Cabinet approves Lieberman's proposal to change gov't system

October 22, 2006 23:10
2 minute read.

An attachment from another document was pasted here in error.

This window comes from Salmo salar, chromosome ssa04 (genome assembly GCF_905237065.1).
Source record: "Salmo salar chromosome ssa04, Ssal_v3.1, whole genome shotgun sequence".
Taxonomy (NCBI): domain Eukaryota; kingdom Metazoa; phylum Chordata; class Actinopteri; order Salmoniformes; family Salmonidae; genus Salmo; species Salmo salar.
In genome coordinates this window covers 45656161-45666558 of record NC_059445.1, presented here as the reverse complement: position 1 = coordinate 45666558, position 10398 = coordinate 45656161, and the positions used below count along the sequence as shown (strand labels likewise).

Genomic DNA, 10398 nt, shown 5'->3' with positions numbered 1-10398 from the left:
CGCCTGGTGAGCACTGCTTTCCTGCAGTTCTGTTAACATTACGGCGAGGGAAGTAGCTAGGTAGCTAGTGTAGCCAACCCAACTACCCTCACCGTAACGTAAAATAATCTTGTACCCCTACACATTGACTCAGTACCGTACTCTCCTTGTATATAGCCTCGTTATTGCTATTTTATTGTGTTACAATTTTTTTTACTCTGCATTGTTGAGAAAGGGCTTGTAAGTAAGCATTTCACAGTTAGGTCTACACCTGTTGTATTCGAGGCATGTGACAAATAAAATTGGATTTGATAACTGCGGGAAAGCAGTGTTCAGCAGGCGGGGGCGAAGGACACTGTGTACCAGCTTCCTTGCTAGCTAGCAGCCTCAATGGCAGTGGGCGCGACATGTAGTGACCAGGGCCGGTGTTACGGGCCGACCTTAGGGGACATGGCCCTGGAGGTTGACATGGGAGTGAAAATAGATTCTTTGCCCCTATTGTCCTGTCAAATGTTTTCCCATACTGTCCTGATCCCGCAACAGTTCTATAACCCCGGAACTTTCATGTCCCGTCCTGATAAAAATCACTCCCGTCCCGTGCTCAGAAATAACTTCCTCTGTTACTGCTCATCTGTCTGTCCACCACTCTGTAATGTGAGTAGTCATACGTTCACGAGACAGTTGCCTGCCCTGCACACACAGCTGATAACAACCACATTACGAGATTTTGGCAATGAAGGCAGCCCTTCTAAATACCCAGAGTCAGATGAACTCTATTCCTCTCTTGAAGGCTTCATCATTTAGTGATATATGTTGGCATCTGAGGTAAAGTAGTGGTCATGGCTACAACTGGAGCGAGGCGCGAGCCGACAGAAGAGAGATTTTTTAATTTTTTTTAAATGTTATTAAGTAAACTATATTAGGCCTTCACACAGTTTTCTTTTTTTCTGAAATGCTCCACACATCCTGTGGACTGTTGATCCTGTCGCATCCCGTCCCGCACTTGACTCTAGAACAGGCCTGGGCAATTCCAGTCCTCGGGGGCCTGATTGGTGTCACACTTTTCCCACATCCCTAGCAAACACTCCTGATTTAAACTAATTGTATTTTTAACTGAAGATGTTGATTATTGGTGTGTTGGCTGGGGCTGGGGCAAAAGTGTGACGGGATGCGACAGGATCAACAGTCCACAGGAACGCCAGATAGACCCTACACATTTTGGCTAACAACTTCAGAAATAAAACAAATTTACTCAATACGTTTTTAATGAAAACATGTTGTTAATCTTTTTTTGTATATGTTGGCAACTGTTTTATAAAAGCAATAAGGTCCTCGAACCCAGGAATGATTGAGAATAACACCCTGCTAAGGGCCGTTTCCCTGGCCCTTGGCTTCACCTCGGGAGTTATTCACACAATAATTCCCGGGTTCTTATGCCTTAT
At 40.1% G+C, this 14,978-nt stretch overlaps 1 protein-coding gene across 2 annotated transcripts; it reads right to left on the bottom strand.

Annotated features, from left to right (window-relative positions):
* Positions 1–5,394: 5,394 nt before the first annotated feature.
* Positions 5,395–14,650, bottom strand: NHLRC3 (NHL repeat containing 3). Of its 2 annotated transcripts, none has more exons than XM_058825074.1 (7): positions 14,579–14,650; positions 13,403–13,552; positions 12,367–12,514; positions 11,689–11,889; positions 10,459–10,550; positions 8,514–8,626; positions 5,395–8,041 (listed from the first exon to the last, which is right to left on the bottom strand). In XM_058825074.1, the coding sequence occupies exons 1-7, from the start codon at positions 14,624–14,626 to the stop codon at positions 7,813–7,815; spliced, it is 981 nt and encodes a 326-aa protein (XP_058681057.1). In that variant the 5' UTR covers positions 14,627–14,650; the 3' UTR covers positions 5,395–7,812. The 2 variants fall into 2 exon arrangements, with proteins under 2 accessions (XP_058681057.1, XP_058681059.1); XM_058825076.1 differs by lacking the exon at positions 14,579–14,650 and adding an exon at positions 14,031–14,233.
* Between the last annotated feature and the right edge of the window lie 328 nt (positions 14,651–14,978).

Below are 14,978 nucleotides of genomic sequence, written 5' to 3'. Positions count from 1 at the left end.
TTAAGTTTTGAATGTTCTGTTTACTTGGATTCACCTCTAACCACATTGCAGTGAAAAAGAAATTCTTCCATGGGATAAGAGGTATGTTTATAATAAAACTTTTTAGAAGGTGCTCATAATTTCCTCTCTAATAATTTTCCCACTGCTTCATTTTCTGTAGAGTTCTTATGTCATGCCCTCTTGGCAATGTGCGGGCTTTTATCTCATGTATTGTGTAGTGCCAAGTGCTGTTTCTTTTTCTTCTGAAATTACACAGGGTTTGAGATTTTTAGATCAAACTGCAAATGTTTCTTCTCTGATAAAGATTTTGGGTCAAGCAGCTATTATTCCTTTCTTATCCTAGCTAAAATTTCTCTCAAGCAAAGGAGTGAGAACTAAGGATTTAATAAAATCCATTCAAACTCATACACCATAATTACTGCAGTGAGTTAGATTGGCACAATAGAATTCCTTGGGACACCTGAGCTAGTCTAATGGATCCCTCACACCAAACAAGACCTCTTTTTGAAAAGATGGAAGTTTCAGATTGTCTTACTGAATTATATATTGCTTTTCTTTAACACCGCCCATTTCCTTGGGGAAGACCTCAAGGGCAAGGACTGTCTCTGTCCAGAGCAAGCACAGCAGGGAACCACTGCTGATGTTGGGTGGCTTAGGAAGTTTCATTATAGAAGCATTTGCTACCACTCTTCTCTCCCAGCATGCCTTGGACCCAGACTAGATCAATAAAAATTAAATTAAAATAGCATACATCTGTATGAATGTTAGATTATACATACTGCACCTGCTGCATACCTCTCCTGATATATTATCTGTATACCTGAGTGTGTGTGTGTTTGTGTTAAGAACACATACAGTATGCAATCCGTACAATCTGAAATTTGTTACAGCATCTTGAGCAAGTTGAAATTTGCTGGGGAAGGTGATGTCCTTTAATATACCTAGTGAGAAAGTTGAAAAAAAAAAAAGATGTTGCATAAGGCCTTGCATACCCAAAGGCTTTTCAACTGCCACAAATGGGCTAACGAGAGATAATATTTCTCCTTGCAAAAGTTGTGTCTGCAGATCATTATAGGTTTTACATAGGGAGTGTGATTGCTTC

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The cabinet on Sunday narrowly approved Israel Beiteinu leader Avigdor Lieberman's proposal to change the system of government, paving the way for Lieberman to join Prime Minister Ehud Olmert's government. The proposal to strengthen the power of the prime minister by going from a parliamentary to presidential system of government passed by a 12-11 vote, with the Kadimaa ministers voting for the proposal, the Labor and Shas ministers voting against and Pensioners Minister Rafi Eitan (Gil) making the difference by voting for. The other Gil minister, Health Minister Ya'acov Ben-Yizri, abstained. Despite voting for the proposal, Olmert said he was not in favor of the presidential system and was opposed to a clause in the bill to raise the electoral threshold to 10 percent. Foreign Minister Tzipi Livni backed the proposal on the condition that Kadima's own bill for governmental reform be brought to the Knesset for a preliminary discussion alongside the Lieberman bill. After the cabinet meeting, the cabinet's ministerial law committee met and approved Kadima's proposal, meaning that both proposals will be brought to the Knesset, no earlier than next week, for a preliminary reading. The Kadima proposal calls for the voters themselves to decide the candidates on the party's Knesset list and not leave that up to party central committees. The proposal also increases the electoral threshold from the current 2.5% to 4%. Other proposals, including one from Labor and another from Likud, may also be brought to the Knesset. The Knesset will discuss the various proposals and vote on each one. Afterwards, they will be brought to the Knesset Law Committee, which will winnow them into one. The process could take months, but in the meantime - if all goes as Israel Beiteinu and Kadima have planned - Lieberman will be well ensconced inside the government, giving it a new lease on life. Labor Minister Eitan Cabel, who is adamantly opposed to the bill, said the government did not sufficiently study the government reform issue, adding that Lieberman's proposal was a violation of the coalition agreements. Once the government approves a bill, ministers are obligated to back it in the Knesset. However, Cabel asked that Labor ministers be given the freedom to vote their consciences on this bill. Olmert has made no decision on the matter. Olmert said there would be a wider discussion both in the Knesset and in the cabinet before the government reform bill is voted on. He said the matter must be placed in its proper proportion, intimating that Labor's opposed it because it wanted to keep Lieberman out of the government. "The opposition to Lieberman's proposal is because of the circumstances surrounding the proposal," Olmert said.

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